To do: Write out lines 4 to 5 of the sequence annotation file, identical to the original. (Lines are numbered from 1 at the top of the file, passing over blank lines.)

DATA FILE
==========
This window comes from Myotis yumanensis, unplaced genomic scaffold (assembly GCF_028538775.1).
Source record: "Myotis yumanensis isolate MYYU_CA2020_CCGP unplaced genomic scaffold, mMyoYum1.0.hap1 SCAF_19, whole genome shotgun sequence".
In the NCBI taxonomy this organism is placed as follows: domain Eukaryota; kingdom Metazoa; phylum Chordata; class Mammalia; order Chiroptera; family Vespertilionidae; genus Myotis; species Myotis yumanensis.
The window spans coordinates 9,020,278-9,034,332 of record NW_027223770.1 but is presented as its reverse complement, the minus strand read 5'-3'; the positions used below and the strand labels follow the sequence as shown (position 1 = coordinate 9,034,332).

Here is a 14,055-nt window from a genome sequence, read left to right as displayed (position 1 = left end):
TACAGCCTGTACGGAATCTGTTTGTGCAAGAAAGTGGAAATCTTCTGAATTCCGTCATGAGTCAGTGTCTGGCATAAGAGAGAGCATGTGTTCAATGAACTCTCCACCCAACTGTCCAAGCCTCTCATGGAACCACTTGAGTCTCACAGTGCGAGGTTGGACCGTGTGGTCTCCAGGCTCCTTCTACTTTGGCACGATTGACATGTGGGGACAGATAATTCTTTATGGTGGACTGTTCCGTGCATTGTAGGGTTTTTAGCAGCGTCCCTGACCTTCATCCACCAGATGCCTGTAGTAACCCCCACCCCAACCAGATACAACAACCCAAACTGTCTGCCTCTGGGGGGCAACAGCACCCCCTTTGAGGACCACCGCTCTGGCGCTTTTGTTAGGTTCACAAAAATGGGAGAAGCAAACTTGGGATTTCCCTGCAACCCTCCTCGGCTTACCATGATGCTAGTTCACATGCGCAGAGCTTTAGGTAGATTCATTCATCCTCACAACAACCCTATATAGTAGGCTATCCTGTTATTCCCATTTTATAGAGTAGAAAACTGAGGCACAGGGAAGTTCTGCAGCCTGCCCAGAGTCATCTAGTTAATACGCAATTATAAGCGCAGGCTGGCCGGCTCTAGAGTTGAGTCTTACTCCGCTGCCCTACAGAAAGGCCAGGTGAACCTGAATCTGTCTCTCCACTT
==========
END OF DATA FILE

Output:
The window spans coordinates 9,020,278-9,034,332 of record NW_027223770.1 but is presented as its reverse complement, the minus strand read 5'-3'; the positions used below and the strand labels follow the sequence as shown (position 1 = coordinate 9,034,332).

Here is a 14,055-nt window from a genome sequence, read left to right as displayed (position 1 = left end):